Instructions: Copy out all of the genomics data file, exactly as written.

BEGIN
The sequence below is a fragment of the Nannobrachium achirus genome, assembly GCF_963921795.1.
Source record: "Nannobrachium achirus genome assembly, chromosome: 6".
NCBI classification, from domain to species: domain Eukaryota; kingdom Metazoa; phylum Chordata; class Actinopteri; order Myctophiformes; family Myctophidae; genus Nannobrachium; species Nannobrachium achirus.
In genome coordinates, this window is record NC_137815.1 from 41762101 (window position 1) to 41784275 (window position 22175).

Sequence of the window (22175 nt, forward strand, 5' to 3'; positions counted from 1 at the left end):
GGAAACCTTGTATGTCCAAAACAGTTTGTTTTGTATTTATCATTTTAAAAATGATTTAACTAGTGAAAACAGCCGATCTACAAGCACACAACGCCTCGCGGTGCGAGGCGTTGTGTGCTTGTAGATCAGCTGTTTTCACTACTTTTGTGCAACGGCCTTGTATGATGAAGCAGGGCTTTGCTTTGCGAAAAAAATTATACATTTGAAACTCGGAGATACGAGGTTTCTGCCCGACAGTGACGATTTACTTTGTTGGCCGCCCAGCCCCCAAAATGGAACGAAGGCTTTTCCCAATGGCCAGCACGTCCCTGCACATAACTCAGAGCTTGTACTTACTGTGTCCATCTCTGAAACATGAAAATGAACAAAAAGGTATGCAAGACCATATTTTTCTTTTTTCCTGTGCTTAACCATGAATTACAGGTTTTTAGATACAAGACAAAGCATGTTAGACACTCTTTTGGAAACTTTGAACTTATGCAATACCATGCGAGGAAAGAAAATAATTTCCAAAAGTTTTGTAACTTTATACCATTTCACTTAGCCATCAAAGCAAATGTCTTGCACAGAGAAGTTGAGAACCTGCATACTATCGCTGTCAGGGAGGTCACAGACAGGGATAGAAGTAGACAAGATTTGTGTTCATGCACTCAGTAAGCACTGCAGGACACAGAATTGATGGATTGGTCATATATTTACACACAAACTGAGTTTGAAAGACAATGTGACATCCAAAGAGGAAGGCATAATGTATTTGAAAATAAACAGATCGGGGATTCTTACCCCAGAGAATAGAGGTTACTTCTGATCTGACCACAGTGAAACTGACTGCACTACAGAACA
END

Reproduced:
The sequence below is a fragment of the Nannobrachium achirus genome, assembly GCF_963921795.1.
Source record: "Nannobrachium achirus genome assembly, chromosome: 6".
NCBI classification, from domain to species: domain Eukaryota; kingdom Metazoa; phylum Chordata; class Actinopteri; order Myctophiformes; family Myctophidae; genus Nannobrachium; species Nannobrachium achirus.
In genome coordinates, this window is record NC_137815.1 from 41762101 (window position 1) to 41784275 (window position 22175).

Sequence of the window (22175 nt, forward strand, 5' to 3'; positions counted from 1 at the left end):
GGAAACCTTGTATGTCCAAAACAGTTTGTTTTGTATTTATCATTTTAAAAATGATTTAACTAGTGAAAACAGCCGATCTACAAGCACACAACGCCTCGCGGTGCGAGGCGTTGTGTGCTTGTAGATCAGCTGTTTTCACTACTTTTGTGCAACGGCCTTGTATGATGAAGCAGGGCTTTGCTTTGCGAAAAAAATTATACATTTGAAACTCGGAGATACGAGGTTTCTGCCCGACAGTGACGATTTACTTTGTTGGCCGCCCAGCCCCCAAAATGGAACGAAGGCTTTTCCCAATGGCCAGCACGTCCCTGCACATAACTCAGAGCTTGTACTTACTGTGTCCATCTCTGAAACATGAAAATGAACAAAAAGGTATGCAAGACCATATTTTTCTTTTTTCCTGTGCTTAACCATGAATTACAGGTTTTTAGATACAAGACAAAGCATGTTAGACACTCTTTTGGAAACTTTGAACTTATGCAATACCATGCGAGGAAAGAAAATAATTTCCAAAAGTTTTGTAACTTTATACCATTTCACTTAGCCATCAAAGCAAATGTCTTGCACAGAGAAGTTGAGAACCTGCATACTATCGCTGTCAGGGAGGTCACAGACAGGGATAGAAGTAGACAAGATTTGTGTTCATGCACTCAGTAAGCACTGCAGGACACAGAATTGATGGATTGGTCATATATTTACACACAAACTGAGTTTGAAAGACAATGTGACATCCAAAGAGGAAGGCATAATGTATTTGAAAATAAACAGATCGGGGATTCTTACCCCAGAGAATAGAGGTTACTTCTGATCTGACCACAGTGAAACTGACTGCACTACAGAACA